This course is an introduction to the study of Buddhism as a religious tradition. The course is arranged both thematically and historically, but does not pretend to cover the full range of Buddhist beliefs and practices. Among the themes linked to historical questions are: the Buddha in legend and history; Buddhist monks, nuns, and monasteries; lay practices; contemporary Buddhism, and Buddhism in the history of Southeast Asia and Japan. Themes discussed cross-culturally and across historical periods include: meditation, rituals and festivals, philosophy, and Buddhist images and ritual objects. The latter themes will include topics in Chinese and Tibetan Buddhism as well. Readings consist of five short books and a course pack that includes selected chapters from a textbook and primary texts in translation.

The course combines lectures (3/wk) with discussion (once/wk). Student evaluation will be based on participation in discussion sections (attendance required), five unannounced quizzes, two short (3 page) papers, and a comprehensive final examination.

Check Times, Location, and Availability Cost: No Data Given. Waitlist Code: 3

ASIAN 252. Undergraduate Seminar in Japanese Culture.

Section 001 — Haiku as Poetry & Philosophy.

Instructor(s): E Ramirez-Christensen (qmz@umich.edu)

Prerequisites & Distribution: No knowledge of Japanese language is required. (3). (HU). May be elected twice for credit. Repetition requires permission of the department. Laboratory fee may be required.

First-Year Seminar Foreign Lit

Credits: (3).

Lab Fee: Laboratory fee may be required.

Course Homepage: No homepage submitted.

The seminar will examine the world's briefest known poem, the haiku. How does this 17-syllable, 3-line poem signify? What assumptions about the nature of language and meaning lie behind its composition and interpretation? What social milieu produced it? What is its link to Zen practice and other Zen arts? Readings will be from the poetry and critical commentaries of the master Bashô and his disciples, with later poets such as Buson and Issa, as well as haiga (haiku paintings), providing opportunities for comparative study. The Western understanding of haiku in the Imagist movement, Ezra Pound, the beat generation, and Barthe's Empire of Signs will also be examined. Secondary sources are available in English, but given the brevity of the poems, analysis of some Japanese texts and their various English renditions will often be possible. Requirements: 4 short papers, a 36-verse haikai linked sequence by the class, and individual English haiku compositions through the academic term.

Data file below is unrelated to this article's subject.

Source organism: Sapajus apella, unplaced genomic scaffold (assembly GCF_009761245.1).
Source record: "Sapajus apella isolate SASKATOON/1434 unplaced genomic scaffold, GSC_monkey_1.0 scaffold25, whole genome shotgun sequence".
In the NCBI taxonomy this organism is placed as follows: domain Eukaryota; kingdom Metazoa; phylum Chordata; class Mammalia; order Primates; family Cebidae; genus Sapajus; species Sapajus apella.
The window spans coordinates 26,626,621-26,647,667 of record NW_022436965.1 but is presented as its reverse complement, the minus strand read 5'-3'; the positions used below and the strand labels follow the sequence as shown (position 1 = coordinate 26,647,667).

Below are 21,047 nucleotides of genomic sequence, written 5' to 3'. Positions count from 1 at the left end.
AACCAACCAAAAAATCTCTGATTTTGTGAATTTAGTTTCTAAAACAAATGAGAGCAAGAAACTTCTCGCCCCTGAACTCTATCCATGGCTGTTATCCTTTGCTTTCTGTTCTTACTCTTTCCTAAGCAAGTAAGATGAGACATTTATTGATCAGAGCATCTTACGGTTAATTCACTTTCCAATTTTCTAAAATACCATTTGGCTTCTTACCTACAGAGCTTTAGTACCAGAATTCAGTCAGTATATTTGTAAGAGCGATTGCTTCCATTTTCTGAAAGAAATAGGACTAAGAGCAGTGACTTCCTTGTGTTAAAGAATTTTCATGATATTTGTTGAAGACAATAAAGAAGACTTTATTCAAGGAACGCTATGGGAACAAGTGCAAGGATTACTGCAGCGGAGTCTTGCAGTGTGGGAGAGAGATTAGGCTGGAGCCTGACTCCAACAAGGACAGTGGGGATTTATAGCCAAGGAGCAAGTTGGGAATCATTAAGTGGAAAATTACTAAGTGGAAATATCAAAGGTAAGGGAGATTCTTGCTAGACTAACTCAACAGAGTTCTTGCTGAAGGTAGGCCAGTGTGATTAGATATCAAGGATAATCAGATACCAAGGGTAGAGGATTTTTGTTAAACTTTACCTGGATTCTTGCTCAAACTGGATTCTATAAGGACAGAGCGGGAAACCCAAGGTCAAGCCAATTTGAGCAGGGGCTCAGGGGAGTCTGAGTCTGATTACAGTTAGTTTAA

Check Times, Location, and Availability Cost: No Data Given. Waitlist Code: 3

ASIAN 252. Undergraduate Seminar in Japanese Culture.

Section 002 — Food, Identity and Community in Japanese Culture.

Instructor(s): Ken K. Ito (kenkito@umich.edu)